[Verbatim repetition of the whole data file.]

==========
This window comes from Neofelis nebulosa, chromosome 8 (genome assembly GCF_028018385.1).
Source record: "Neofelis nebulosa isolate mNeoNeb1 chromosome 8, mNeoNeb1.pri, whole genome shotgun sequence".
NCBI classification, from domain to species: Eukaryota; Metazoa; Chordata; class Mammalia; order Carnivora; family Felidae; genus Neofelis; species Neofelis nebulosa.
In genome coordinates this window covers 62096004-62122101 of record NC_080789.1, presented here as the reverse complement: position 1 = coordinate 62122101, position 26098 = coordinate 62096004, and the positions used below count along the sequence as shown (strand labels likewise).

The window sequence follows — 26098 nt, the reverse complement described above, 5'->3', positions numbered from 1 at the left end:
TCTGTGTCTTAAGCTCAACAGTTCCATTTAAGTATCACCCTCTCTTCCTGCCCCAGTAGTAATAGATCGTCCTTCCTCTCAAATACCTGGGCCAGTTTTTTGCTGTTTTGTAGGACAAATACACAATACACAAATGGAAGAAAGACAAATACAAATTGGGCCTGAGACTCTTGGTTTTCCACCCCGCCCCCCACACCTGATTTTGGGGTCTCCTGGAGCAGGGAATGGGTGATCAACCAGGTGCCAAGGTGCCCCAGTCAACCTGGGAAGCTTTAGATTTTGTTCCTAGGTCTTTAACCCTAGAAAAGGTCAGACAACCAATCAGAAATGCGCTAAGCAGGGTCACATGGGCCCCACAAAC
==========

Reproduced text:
This window comes from Neofelis nebulosa, chromosome 8 (genome assembly GCF_028018385.1).
Source record: "Neofelis nebulosa isolate mNeoNeb1 chromosome 8, mNeoNeb1.pri, whole genome shotgun sequence".
NCBI classification, from domain to species: Eukaryota; Metazoa; Chordata; class Mammalia; order Carnivora; family Felidae; genus Neofelis; species Neofelis nebulosa.
In genome coordinates this window covers 62096004-62122101 of record NC_080789.1, presented here as the reverse complement: position 1 = coordinate 62122101, position 26098 = coordinate 62096004, and the positions used below count along the sequence as shown (strand labels likewise).

The window sequence follows — 26098 nt, the reverse complement described above, 5'->3', positions numbered from 1 at the left end:
TCTGTGTCTTAAGCTCAACAGTTCCATTTAAGTATCACCCTCTCTTCCTGCCCCAGTAGTAATAGATCGTCCTTCCTCTCAAATACCTGGGCCAGTTTTTTGCTGTTTTGTAGGACAAATACACAATACACAAATGGAAGAAAGACAAATACAAATTGGGCCTGAGACTCTTGGTTTTCCACCCCGCCCCCCACACCTGATTTTGGGGTCTCCTGGAGCAGGGAATGGGTGATCAACCAGGTGCCAAGGTGCCCCAGTCAACCTGGGAAGCTTTAGATTTTGTTCCTAGGTCTTTAACCCTAGAAAAGGTCAGACAACCAATCAGAAATGCGCTAAGCAGGGTCACATGGGCCCCACAAAC